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Masters Degrees (Positron Emission Tomography)

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Medical imaging is a rapidly developing field of growing importance both in patient management and clinical decision making and in drug development and evaluation. Read more
Medical imaging is a rapidly developing field of growing importance both in patient management and clinical decision making and in drug development and evaluation. Dramatic developments in imaging both anatomy and molecular processes, especially using Positron Emission Tomography (PET), Single Photon Emission Computed Tomography (SPECT) and Magnetic Resonance Imaging (MRI). Research and development in the field is highly multi-disciplinary with key roles played by computing scientists and mathematicians, chemists, pharmacists, physicists, biologists, and of course clinicians. The Division of Imaging Sciences & Biomedical Engineering hosts a multidisciplinary team of academics directing a wide range of cutting-edge research projects, with an emphasis on translation “from bench to bedside”.

Key benefits

- Access to state of the art preclinical and clinical imaging facilities

- Clinically applied modules

- Two 4 month research projects within the Imaging Sciences’ Wellcome/EPSRC Medical Engineering Centre or CRUK/EPSRC Comprehensive Cancer Imaging Centre

- Research facilities based within a hospital environment enabling basic imaging science to be translated quickly into the clinic

- May constitute first year of a 4-year PhD

Visit the website: http://www.kcl.ac.uk/study/postgraduate/taught-courses/medical-imaging-sciences-mres.aspx

Course detail

- Description -

Medical Imaging Sciences aims to provide graduates of chemistry, physics, computing, mathematics, biology, pharmacy or medicine, with advanced training in the imaging field. Intended mainly as preparation for a PhD, but also serves as training for employment in hospitals and industry. Key components are two research projects, which may be linked around different aspects of a single research area in medical imaging.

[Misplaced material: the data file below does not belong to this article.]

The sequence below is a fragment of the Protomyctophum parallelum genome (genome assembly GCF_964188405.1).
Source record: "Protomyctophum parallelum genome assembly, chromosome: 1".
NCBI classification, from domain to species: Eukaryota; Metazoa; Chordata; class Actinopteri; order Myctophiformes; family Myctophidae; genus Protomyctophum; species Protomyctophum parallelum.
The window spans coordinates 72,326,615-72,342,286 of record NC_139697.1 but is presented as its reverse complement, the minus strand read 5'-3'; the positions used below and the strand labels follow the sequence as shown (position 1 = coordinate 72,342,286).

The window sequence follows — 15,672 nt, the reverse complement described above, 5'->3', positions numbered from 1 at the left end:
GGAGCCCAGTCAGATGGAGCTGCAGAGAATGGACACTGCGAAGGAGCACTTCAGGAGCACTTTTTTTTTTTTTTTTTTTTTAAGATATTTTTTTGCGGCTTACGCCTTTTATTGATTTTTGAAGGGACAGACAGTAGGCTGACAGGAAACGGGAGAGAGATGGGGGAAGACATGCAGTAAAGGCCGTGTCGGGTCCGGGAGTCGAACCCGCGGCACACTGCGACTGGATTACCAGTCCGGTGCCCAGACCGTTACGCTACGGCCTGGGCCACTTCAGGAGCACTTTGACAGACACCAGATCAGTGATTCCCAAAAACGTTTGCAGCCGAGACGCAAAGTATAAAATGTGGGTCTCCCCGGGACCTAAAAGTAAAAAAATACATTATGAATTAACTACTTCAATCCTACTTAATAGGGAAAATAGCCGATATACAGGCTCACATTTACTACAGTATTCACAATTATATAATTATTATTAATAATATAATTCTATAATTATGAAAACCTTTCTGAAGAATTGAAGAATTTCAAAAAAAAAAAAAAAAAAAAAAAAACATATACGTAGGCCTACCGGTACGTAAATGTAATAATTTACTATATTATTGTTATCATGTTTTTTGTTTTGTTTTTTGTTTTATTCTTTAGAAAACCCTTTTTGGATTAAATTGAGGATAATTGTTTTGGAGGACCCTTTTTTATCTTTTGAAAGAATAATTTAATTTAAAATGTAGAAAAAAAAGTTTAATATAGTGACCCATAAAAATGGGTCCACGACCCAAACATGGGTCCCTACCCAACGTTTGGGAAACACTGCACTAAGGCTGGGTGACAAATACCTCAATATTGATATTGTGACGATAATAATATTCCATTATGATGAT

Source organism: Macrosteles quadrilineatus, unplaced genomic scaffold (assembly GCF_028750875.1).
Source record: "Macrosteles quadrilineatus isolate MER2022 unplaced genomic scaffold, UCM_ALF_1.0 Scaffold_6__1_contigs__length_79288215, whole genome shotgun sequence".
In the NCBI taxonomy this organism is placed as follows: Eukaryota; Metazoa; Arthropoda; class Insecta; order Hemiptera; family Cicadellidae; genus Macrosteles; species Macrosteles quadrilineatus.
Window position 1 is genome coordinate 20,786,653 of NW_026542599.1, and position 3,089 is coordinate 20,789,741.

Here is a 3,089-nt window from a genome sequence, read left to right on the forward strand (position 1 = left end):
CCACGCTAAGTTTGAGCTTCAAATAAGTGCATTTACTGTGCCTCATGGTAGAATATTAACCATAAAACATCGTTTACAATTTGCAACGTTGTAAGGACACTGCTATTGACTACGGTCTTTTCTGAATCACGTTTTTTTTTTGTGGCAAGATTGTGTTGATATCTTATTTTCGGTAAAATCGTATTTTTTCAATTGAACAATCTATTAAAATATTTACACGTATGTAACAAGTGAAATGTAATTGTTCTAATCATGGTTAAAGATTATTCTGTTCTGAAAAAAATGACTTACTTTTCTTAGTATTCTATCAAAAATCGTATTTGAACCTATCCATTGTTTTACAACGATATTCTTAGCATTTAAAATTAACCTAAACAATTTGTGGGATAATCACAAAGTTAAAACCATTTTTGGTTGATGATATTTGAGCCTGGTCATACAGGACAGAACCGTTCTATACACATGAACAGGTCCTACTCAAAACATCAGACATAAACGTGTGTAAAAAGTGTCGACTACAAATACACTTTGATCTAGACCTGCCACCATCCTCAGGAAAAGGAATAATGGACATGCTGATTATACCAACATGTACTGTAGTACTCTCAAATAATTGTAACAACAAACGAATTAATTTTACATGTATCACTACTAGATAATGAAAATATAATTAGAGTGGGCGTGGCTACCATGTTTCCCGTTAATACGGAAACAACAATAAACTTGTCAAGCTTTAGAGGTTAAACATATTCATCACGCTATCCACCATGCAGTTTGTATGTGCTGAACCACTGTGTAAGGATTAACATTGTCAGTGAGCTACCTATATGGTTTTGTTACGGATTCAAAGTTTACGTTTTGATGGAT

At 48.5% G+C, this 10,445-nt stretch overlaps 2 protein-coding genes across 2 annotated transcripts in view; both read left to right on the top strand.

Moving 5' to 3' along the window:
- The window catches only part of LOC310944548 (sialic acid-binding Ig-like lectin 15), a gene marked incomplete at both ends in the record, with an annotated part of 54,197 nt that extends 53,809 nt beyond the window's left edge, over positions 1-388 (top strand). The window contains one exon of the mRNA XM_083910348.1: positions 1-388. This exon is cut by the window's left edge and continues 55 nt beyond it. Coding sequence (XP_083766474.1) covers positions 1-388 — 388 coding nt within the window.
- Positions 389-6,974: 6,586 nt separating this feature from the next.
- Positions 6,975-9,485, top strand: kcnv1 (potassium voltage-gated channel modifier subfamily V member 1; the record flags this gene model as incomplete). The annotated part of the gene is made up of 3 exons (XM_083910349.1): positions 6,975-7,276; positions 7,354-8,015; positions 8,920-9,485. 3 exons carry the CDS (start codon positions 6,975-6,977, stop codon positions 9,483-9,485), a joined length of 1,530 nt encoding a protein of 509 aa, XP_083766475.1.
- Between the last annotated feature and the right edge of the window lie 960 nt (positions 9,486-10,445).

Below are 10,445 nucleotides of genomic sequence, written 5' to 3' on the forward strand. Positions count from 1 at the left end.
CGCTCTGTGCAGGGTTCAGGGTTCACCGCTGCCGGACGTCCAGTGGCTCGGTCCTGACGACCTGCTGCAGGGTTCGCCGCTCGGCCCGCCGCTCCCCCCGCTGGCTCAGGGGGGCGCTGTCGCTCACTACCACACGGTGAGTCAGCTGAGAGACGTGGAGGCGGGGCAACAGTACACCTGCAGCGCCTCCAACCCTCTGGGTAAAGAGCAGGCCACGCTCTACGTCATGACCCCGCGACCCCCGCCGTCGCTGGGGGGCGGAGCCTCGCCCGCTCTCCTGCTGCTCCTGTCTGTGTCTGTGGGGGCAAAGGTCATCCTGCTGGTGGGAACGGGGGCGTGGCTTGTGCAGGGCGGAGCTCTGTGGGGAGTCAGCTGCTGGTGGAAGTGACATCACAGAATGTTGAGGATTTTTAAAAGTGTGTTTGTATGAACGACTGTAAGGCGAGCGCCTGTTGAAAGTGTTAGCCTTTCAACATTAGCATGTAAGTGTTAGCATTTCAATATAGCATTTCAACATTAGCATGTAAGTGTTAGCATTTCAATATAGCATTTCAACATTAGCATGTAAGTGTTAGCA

- Course purpose -

Medical imaging is a rapidly expanding field that needs input from team members with knowledge and skills in these different areas (chemistry, physics, computing, mathematics, biology, pharmacy, medicine) to achieve its promise in improving patient care. The aim of this MRes programme is to provide students who have graduated in any of these subject areas with advanced training to prepare them to apply their specialist graduate skills in the imaging field. The programme is intended mainly as a preparation for a PhD in the field, at King's or elsewhere, but it also serves as training for employment in hospitals and industry.

- Course format and assessment -

Taught modules are presented in a variety of formats, including lectures, workshops, laboratory practicals, site visits etc. Assessment is based on coursework and examination.

Both research projects are carried out under the supervision of academics within the Division’s five departments (Biomedical Engineering; Cancer Imaging; Cardiovascular Imaging; Imaging Chemistry and Biology and Perinatal Imaging and Health). Some research projects may take place in a collaborating laboratory elsewhere in King's or at a collaborating institution.

Career prospects

Expected destinations are study for PhD, employment (research or service) in the NHS and commercial nuclear medicine services, the pharmaceutical or medical engineering industry.

How to apply: http://www.kcl.ac.uk/study/postgraduate/apply/taught-courses.aspx

About Postgraduate Study at King’s College London:

To study for a postgraduate degree at King’s College London is to study at the city’s most central university and at one of the top 20 universities worldwide (2015/16 QS World Rankings). Graduates will benefit from close connections with the UK’s professional, political, legal, commercial, scientific and cultural life, while the excellent reputation of our MA and MRes programmes ensures our postgraduate alumni are highly sought after by some of the world’s most prestigious employers. We provide graduates with skills that are highly valued in business, government, academia and the professions.